Magical Maggie

Next up on the 800NAS project, a bit of an unusual one for a squadron whose history is at the tooth end of the animal that is the Fleet Air Arm. The Miles Magister, affectionately known as the ‘Maggie’, was the RAF’s first low-wing monoplane trainer. They were used for the elementary stages of flying training, advanced training being performed on the Miles Master or aircraft such as the Harvard. Early aircraft had an unpleasant tendency to crash if put into a spin, this was cured by a redesigned tail and strakes along the top of the rear fuselage to maintain rudder authority for recovery (“full opposite rudder – pause – stick forward” if I recall correctly).

In the late 1930’s, 800NAS was something of a trials squadron in addition to its other duties. This is why they were given a couple of Gloster Sea Gladiators, and a few Maggies. ¬†Quite what they were going to do with them, I haven’t found out, but I suspect they were used for communications flights and as the CO’s weekend hack.

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Anyway, this is a nice little kit of a charming little aeroplane. It is a new release by RS Models who also have two other versions on the market – mainly with different decals I suspect.

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The kit comes on a single plastic sprue, with a small sheet pf photo etch, an acrylic sheet for the windscreens and instruments and a set of decals for three aircraft – two RAF and one Portuguese.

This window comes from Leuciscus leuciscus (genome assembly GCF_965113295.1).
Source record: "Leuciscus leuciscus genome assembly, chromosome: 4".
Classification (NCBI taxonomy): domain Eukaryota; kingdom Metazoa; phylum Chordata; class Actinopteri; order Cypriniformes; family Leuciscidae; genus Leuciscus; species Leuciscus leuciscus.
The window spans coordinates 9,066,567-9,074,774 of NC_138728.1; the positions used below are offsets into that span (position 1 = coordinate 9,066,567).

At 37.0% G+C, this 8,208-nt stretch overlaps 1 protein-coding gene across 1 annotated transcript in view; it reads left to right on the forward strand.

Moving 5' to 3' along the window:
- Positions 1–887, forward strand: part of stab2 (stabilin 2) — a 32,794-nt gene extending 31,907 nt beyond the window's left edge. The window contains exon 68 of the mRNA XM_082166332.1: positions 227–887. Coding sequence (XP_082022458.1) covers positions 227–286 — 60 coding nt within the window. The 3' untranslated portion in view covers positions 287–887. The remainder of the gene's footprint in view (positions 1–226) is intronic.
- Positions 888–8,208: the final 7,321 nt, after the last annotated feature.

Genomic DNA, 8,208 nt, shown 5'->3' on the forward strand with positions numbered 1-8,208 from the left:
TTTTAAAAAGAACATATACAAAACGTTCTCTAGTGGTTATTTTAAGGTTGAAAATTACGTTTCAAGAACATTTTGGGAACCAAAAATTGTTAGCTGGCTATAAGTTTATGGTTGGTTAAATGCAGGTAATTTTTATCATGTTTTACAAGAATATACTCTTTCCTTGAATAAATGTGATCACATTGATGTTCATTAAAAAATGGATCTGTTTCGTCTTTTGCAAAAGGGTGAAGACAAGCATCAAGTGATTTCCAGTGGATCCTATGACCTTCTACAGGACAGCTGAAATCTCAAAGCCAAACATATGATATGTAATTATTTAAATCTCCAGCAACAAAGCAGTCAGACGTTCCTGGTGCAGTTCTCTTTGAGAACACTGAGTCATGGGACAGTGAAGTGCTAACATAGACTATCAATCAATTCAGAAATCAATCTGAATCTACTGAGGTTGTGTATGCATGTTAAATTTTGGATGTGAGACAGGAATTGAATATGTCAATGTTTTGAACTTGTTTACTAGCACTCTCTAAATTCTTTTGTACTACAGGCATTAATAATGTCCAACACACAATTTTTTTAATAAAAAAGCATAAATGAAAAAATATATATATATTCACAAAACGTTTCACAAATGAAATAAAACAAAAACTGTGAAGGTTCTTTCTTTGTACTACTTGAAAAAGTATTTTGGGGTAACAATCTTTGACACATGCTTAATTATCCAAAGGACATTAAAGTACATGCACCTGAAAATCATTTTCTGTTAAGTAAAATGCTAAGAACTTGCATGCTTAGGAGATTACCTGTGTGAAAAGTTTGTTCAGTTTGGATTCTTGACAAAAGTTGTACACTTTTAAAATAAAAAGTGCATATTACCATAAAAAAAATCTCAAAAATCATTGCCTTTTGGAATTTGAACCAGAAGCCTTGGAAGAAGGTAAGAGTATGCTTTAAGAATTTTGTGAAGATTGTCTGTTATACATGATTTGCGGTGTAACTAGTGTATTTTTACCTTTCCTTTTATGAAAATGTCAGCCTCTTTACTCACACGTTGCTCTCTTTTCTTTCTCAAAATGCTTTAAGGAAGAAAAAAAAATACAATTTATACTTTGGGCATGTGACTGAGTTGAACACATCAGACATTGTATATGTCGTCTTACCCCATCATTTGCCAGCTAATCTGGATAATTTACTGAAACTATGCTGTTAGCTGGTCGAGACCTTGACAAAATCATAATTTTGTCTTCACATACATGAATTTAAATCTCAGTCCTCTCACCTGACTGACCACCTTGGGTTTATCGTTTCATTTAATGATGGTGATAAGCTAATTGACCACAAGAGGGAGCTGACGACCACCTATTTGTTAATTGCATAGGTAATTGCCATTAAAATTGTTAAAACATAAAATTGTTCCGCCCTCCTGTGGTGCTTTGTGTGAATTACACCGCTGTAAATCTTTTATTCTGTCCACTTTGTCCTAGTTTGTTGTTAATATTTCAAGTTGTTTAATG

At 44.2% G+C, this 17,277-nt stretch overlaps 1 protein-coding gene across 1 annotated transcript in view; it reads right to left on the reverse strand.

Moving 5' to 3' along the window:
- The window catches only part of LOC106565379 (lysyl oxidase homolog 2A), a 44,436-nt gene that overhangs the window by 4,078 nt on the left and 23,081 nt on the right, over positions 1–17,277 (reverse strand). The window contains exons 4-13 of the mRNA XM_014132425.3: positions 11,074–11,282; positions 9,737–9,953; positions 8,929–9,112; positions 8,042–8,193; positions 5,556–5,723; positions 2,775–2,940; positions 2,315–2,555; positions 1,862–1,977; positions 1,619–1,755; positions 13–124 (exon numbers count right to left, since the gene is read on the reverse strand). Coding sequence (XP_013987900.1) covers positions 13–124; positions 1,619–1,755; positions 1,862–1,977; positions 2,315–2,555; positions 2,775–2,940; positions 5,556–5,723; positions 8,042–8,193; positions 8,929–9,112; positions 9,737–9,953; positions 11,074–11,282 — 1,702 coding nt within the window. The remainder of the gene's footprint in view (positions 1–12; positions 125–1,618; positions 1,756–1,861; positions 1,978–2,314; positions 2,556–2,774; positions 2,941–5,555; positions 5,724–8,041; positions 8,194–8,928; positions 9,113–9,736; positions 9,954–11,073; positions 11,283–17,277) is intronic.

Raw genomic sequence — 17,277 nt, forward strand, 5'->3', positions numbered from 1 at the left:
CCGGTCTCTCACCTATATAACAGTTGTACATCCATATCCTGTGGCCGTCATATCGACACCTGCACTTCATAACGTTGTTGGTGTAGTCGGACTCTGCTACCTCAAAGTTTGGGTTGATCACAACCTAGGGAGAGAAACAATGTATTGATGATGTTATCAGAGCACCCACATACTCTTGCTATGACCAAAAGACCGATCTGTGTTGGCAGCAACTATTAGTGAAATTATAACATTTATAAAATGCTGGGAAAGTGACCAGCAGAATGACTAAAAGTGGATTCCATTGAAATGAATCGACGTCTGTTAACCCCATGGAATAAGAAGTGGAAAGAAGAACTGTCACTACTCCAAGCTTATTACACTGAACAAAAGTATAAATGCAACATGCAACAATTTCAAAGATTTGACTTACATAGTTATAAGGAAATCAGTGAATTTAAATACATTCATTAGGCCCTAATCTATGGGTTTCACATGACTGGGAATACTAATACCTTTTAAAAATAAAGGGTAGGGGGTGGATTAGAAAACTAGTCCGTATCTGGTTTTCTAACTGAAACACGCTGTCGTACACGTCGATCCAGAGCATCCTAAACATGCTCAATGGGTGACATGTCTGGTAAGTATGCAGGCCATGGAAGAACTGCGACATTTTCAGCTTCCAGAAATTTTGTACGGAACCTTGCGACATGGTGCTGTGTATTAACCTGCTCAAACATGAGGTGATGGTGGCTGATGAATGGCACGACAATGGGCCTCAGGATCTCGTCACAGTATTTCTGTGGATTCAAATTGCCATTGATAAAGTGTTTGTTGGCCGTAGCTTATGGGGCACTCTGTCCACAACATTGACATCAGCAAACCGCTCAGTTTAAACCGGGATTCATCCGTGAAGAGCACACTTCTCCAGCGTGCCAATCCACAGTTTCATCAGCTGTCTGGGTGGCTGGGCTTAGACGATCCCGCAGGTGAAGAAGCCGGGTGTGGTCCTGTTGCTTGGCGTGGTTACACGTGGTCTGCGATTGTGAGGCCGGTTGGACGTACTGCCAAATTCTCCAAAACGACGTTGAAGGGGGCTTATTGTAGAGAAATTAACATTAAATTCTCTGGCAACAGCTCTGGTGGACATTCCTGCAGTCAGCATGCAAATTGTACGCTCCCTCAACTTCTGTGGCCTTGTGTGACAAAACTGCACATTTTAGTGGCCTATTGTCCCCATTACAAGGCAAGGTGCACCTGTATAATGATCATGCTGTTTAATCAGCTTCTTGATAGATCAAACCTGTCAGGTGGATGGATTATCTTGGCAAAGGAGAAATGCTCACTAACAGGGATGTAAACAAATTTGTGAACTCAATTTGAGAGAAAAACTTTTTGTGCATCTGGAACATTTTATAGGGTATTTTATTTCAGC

There is nothing really to say about the construction. All the pieces fit together well enough, there is little in the way of flash to clean up apart from a few injector posts here and there in the wings and fuselage, but otherwise extremely straightforward.

For colours, I opted for the pre-War all-over yellow, as by the time camouflage was introduced the Maggies had long gone and the squadron was working up with the Blackburn Skua. As I have mentioned before, yellow is so difficult to get with any depth, so I gave a light coat of white over the primer first, then two layers of yellow. The engine cover is aluminium.

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Once it is all done, wheels on, the stowed blind flying hood behind the rear seat and the decals applied, it all looks pretty ship shape. A lovely little aeroplane. Interestingly, L5961 as shown here was also on the books of 24 Sqn RAF before the War, and 24 Sqn was also something of a working trials unit. Certainly in the dark days of 1939 and 1940 when invasion seemed imminent, plans were made to equip Maggies with eight 25lb bombs each to help fend off the enemy (the ‘Maggiebomber’), but they were not needed in the end. So perhaps the FAA and RAF were looking at what else trainers could do.

Anyway, many FAA pilots were trained on Maggies at RAF Elementary Flying Training Schools, then often abroad to train on Harvards before joining their squadrons. Next on the list is one of they types on which they would have been let loose, the Seafire.

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